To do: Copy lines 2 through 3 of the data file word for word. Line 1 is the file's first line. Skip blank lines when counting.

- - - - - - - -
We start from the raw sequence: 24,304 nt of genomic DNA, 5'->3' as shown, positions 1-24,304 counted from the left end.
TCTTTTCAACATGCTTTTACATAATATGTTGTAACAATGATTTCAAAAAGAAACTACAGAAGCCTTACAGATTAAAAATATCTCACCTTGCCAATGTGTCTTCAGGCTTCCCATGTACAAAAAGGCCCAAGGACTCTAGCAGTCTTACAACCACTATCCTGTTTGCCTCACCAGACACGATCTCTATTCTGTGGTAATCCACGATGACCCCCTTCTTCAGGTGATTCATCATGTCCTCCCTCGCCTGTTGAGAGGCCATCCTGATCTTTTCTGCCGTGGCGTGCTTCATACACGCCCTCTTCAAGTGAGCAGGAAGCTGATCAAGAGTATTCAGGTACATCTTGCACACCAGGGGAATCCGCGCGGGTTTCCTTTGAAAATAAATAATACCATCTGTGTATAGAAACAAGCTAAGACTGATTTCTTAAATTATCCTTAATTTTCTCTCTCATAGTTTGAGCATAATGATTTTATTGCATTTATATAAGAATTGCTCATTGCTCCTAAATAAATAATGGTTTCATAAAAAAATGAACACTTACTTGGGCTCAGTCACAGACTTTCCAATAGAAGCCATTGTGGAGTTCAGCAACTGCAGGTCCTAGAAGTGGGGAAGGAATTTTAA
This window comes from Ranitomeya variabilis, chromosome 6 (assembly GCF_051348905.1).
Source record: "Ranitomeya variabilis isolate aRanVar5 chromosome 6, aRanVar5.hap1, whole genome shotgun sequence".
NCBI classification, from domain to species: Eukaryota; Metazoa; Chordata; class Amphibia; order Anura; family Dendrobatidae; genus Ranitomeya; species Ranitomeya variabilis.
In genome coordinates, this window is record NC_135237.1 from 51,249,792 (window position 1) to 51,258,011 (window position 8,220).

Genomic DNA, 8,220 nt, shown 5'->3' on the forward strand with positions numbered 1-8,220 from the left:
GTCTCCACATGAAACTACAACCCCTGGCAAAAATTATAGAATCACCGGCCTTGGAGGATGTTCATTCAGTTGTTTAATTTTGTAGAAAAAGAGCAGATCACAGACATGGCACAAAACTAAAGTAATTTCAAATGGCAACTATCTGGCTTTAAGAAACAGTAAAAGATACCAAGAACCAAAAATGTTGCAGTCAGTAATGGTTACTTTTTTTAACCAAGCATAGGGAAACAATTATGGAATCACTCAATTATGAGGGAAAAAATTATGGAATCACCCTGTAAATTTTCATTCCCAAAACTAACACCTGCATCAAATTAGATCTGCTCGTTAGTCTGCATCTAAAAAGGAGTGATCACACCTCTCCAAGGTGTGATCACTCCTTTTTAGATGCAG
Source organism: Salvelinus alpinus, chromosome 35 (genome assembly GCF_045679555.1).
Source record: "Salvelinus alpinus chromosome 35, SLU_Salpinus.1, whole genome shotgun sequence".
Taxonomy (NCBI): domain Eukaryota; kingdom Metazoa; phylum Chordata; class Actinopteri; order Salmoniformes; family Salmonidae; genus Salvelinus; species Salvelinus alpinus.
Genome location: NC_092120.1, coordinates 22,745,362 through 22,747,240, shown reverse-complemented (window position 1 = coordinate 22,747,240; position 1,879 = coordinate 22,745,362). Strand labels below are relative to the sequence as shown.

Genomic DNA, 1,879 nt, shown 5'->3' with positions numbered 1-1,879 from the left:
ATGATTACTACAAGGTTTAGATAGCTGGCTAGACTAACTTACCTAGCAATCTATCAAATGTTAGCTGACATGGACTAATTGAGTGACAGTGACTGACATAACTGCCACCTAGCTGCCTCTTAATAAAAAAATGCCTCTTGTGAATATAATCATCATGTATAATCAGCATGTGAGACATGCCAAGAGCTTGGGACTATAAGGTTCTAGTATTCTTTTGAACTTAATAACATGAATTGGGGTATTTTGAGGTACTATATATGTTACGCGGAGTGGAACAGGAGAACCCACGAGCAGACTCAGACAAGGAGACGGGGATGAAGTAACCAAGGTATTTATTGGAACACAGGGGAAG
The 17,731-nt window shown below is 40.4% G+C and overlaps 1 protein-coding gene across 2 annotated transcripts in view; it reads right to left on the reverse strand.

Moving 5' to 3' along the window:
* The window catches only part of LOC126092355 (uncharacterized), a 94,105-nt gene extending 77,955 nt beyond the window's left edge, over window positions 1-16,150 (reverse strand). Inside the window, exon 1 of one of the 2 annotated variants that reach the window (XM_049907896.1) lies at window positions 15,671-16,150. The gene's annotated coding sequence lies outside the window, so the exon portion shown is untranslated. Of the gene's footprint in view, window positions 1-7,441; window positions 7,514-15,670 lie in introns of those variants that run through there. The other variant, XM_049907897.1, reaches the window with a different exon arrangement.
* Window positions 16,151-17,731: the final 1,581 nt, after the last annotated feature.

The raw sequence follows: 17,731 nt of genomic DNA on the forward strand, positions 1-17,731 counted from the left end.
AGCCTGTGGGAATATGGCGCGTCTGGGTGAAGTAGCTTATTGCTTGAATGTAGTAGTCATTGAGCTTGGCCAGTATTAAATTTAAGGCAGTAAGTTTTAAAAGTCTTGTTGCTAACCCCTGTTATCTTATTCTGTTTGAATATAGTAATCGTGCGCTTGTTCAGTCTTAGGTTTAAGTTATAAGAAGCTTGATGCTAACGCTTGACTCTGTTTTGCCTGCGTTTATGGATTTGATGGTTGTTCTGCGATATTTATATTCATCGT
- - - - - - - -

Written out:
TCTTTTCAACATGCTTTTACATAATATGTTGTAACAATGATTTCAAAAAGAAACTACAGAAGCCTTACAGATTAAAAATATCTCACCTTGCCAATGTGTCTTCAGGCTTCCCATGTACAAAAAGGCCCAAGGACTCTAGCAGTCTTACAACCACTATCCTGTTTGCCTCACCAGACACGATCTCTATTCTGTGGTAATCCACGATGACCCCCTTCTTCAGGTGATTCATCATGTCCTCCCTCGCCTGTTGAGAGGCCATCCTGATCTTTTCTGCCGTGGCGTGCTTCATACACGCCCTCTTCAAGTGAGCAGGAAGCTGATCAAGAGTATTCAGGTACATCTTGCACACCAGGGGAATCCGCGCGGGTTTCCTTTGAAAATAAATAATACCATCTGTGTATAGAAACAAGCTAAGACTGATTTCTTAAATTATCCTTAATTTTCTCTCTCATAGTTTGAGCATAATGATTTTATTGCATTTATATAAGAATTGCTCATTGCTCCTAAATAAATAATGGTTTCATAAAAAAATGAACACTTACTTGGGCTCAGTCACAGACTTTCCAATAGAAGCCATTGTGGAGTTCAGCAACTGCAGGTCCTAGAAGTGGGGAAGGAATTTTAA
This window comes from Ranitomeya variabilis, chromosome 6 (assembly GCF_051348905.1).